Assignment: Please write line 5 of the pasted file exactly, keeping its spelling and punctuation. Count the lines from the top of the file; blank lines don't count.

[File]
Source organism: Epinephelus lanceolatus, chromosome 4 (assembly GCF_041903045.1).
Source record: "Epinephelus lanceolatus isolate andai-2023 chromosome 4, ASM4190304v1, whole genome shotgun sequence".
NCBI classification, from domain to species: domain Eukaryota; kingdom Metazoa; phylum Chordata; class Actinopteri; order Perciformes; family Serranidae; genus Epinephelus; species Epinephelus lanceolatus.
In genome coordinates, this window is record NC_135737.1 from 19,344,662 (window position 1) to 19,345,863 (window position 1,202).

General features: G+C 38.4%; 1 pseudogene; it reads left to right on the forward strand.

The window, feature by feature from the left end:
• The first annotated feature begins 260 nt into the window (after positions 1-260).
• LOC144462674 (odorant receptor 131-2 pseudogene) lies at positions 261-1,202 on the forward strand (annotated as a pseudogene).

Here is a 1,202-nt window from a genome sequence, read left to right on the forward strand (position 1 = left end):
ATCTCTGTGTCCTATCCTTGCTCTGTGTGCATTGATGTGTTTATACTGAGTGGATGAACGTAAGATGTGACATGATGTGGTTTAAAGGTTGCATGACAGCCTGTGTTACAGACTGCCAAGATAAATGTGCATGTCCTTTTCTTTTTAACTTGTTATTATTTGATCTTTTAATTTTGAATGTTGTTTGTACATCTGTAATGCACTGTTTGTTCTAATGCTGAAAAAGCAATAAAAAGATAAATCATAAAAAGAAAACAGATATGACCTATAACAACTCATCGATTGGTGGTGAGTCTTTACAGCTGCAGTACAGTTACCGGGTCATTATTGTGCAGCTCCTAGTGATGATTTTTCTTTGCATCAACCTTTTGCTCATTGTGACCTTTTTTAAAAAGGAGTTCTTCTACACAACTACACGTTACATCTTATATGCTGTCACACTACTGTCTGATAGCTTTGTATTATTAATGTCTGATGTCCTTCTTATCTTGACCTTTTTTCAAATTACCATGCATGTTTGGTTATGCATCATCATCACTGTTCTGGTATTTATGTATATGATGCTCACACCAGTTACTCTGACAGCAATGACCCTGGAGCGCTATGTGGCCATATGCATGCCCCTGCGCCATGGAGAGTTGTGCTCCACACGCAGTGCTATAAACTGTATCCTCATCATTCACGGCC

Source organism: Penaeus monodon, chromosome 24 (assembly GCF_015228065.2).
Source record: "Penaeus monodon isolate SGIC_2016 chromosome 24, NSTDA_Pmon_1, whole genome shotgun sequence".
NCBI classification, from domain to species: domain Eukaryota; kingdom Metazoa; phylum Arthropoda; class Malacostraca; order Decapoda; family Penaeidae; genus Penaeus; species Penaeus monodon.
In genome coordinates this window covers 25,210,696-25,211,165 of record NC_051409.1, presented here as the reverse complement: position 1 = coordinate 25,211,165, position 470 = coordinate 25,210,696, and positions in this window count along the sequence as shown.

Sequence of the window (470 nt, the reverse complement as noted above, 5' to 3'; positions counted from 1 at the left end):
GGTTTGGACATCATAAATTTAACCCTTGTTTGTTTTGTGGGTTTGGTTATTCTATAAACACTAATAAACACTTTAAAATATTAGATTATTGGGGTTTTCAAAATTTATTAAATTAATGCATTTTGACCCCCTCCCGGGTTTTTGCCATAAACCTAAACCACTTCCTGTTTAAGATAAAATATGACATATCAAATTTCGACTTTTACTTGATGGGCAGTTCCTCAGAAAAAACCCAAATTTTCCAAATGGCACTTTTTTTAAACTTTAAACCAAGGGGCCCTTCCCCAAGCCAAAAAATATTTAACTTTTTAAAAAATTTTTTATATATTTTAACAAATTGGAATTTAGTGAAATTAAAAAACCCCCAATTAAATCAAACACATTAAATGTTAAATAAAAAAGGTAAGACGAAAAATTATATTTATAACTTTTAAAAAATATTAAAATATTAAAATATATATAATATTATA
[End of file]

General features: G+C 38.4%; 1 pseudogene; it reads left to right on the forward strand.